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I have a UIView which i am presenting to the user which contains a UIPickerView to select between different values. When this view is shown, it is shown asynchronously and my method which opened the UIView has ending before getting any meaningful data from the UIPickerView.

Is there a way to present such controls modally while halting execution of the opening method so that i can test the results after they have been selected?

I've tried presenting the UIPickerView inside a UIView and UIAlertView and both are the same, my method returns before i've used the controls.

i've tried:

[self presentModalViewController:self.Picker animated:YES];

and still no joy.

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2 Answers 2

up vote 1 down vote accepted

You definitely don't want -presentModalViewController:Animated:. That method is intended to present UIViewControllers, and your Picker is a regular ol' UIView. As for your specific question, the quick answer is "No".

What you're going for here requires a slightly different design philosophy. Instead of having one method to both present the picker and get input from it as you desire, you'll need 2 methods: one to present the picker, probably with UIView's animation methods, and another to act on input from it.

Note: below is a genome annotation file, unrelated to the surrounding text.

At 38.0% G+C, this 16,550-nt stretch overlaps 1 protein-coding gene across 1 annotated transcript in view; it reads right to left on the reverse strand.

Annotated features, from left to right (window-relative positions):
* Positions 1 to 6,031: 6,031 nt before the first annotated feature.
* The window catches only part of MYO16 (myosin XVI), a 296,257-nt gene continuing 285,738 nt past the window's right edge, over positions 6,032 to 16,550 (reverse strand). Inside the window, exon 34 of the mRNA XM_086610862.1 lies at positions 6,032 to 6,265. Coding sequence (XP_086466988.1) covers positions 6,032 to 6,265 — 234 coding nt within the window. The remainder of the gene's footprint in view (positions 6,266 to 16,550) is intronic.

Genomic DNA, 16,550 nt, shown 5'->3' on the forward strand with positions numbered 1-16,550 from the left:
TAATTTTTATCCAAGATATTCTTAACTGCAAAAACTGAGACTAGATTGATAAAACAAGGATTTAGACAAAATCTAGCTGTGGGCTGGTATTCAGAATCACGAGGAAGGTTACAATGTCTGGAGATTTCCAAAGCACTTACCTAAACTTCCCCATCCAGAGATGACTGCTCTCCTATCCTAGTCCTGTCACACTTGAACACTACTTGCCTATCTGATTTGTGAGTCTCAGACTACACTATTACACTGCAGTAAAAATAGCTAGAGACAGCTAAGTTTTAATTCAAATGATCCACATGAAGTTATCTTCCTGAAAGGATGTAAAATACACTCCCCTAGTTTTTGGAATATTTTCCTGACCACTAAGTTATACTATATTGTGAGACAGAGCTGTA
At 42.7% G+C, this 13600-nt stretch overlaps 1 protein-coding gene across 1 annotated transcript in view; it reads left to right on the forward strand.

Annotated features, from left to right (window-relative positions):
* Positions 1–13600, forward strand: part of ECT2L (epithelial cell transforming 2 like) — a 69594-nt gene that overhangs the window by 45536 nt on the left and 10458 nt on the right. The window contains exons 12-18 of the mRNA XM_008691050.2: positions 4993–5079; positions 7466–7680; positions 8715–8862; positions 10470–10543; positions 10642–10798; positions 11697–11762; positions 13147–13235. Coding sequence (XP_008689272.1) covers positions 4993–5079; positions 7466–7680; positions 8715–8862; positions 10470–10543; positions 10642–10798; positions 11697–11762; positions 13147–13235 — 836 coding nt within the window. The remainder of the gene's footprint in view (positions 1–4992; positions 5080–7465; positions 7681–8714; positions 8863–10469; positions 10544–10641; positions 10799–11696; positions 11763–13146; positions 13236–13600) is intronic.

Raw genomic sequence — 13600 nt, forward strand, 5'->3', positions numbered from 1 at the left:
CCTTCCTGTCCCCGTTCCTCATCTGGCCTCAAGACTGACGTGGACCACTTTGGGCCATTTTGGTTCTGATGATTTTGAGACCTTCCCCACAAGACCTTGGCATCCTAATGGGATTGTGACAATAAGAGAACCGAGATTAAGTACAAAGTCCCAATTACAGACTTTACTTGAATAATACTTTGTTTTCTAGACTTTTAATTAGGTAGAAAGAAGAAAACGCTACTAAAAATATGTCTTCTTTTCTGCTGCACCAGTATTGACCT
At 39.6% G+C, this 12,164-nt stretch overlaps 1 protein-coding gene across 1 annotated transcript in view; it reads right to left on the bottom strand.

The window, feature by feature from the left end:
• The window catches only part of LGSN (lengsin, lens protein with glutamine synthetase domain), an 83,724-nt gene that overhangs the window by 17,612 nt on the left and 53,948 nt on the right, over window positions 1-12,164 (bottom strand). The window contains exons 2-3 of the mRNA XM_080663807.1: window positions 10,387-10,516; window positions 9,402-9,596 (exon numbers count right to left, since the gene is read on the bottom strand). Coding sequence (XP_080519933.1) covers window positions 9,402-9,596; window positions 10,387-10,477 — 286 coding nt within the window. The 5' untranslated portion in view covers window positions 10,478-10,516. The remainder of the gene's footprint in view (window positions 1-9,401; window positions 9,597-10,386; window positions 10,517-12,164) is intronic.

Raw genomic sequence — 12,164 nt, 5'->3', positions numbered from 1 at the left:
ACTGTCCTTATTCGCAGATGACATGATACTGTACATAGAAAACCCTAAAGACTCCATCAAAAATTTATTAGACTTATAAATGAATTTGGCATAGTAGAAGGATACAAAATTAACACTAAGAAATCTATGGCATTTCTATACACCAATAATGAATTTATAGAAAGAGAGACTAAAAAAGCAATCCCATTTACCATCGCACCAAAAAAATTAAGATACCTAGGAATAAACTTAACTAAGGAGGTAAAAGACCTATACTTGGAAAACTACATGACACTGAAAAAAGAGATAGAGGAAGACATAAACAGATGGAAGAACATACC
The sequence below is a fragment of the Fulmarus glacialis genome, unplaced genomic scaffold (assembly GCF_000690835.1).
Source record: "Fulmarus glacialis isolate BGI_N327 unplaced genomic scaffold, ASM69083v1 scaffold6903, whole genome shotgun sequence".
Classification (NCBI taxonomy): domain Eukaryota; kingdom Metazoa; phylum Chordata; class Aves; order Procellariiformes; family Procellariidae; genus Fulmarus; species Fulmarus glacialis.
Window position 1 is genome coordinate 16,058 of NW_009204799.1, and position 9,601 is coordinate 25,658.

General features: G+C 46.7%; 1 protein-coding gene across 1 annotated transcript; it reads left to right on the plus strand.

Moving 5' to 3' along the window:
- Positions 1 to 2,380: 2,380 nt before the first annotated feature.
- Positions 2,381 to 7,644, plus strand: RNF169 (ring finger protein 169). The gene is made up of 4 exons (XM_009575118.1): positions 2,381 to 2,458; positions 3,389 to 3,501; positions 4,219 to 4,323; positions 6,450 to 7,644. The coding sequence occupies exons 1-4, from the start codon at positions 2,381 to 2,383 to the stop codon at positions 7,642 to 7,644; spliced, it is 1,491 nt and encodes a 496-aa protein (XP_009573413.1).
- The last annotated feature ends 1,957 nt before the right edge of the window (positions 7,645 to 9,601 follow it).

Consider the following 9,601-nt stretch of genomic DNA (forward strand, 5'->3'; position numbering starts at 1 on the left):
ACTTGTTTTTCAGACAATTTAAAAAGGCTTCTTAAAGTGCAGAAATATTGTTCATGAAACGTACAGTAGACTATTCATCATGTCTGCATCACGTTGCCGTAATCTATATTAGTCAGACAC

Specifically, by setting yourself as the delegate of the UIImagePicker, you can present it and be assured that later, at some undefined time in the future, the picker will tell you (via pickerView:didSelectRow:inComponent: delegate method) that it has selected an item. At this time, you can test the selected values and act accordingly. Take a look at the UIPickerViewDelegate Protocol Reference for details on the delegate methods.

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Thanks for the advice. It's now working nicely. –  Gary Willoughby Jan 13 '11 at 23:57

No.

Stopping execution in the UI thread will just block and lock up the UI. This is not the proper way to do event driven code.

Instead of halting/blocking and waiting for the results, you need to break your code up into 2 methods. The first to bring up the picker and then return immediately, and the second to do whatever you originally wanted to do in your method after halting/pausing your code. Have the picker call this second method when it has the results you need.

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